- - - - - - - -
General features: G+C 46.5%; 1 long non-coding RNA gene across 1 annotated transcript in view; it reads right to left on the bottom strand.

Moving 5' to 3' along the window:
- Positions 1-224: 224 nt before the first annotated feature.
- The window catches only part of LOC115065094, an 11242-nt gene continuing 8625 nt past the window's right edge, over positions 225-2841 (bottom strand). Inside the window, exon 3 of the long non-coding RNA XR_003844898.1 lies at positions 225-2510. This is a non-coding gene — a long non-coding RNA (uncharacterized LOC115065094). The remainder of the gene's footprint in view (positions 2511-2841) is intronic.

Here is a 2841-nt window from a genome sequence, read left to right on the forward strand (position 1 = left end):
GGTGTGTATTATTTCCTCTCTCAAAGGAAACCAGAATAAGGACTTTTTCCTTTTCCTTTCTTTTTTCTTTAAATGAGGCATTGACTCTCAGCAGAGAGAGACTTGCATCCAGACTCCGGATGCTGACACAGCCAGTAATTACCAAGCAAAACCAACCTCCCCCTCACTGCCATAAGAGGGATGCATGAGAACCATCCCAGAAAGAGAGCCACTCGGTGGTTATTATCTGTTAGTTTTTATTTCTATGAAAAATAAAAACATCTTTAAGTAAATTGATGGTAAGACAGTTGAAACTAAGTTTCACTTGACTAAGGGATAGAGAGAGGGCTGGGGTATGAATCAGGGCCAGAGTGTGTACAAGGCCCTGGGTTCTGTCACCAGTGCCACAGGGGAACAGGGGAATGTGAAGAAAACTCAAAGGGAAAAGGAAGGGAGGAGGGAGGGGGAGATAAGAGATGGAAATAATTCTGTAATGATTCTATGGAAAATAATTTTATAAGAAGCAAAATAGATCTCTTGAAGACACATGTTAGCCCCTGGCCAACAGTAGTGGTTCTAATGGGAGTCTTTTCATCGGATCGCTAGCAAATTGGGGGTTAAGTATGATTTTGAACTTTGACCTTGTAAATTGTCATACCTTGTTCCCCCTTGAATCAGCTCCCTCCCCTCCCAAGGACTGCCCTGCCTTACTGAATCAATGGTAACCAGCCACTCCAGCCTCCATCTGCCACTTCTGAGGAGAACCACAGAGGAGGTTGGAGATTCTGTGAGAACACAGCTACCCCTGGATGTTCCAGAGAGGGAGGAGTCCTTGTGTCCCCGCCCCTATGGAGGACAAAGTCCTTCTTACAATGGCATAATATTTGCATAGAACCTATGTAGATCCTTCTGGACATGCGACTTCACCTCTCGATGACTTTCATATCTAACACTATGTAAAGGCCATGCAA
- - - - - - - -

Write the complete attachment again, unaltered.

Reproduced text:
General features: G+C 46.5%; 1 long non-coding RNA gene across 1 annotated transcript in view; it reads right to left on the bottom strand.

Moving 5' to 3' along the window:
- Positions 1-224: 224 nt before the first annotated feature.
- The window catches only part of LOC115065094, an 11242-nt gene continuing 8625 nt past the window's right edge, over positions 225-2841 (bottom strand). Inside the window, exon 3 of the long non-coding RNA XR_003844898.1 lies at positions 225-2510. This is a non-coding gene — a long non-coding RNA (uncharacterized LOC115065094). The remainder of the gene's footprint in view (positions 2511-2841) is intronic.

Here is a 2841-nt window from a genome sequence, read left to right on the forward strand (position 1 = left end):
GGTGTGTATTATTTCCTCTCTCAAAGGAAACCAGAATAAGGACTTTTTCCTTTTCCTTTCTTTTTTCTTTAAATGAGGCATTGACTCTCAGCAGAGAGAGACTTGCATCCAGACTCCGGATGCTGACACAGCCAGTAATTACCAAGCAAAACCAACCTCCCCCTCACTGCCATAAGAGGGATGCATGAGAACCATCCCAGAAAGAGAGCCACTCGGTGGTTATTATCTGTTAGTTTTTATTTCTATGAAAAATAAAAACATCTTTAAGTAAATTGATGGTAAGACAGTTGAAACTAAGTTTCACTTGACTAAGGGATAGAGAGAGGGCTGGGGTATGAATCAGGGCCAGAGTGTGTACAAGGCCCTGGGTTCTGTCACCAGTGCCACAGGGGAACAGGGGAATGTGAAGAAAACTCAAAGGGAAAAGGAAGGGAGGAGGGAGGGGGAGATAAGAGATGGAAATAATTCTGTAATGATTCTATGGAAAATAATTTTATAAGAAGCAAAATAGATCTCTTGAAGACACATGTTAGCCCCTGGCCAACAGTAGTGGTTCTAATGGGAGTCTTTTCATCGGATCGCTAGCAAATTGGGGGTTAAGTATGATTTTGAACTTTGACCTTGTAAATTGTCATACCTTGTTCCCCCTTGAATCAGCTCCCTCCCCTCCCAAGGACTGCCCTGCCTTACTGAATCAATGGTAACCAGCCACTCCAGCCTCCATCTGCCACTTCTGAGGAGAACCACAGAGGAGGTTGGAGATTCTGTGAGAACACAGCTACCCCTGGATGTTCCAGAGAGGGAGGAGTCCTTGTGTCCCCGCCCCTATGGAGGACAAAGTCCTTCTTACAATGGCATAATATTTGCATAGAACCTATGTAGATCCTTCTGGACATGCGACTTCACCTCTCGATGACTTTCATATCTAACACTATGTAAAGGCCATGCAA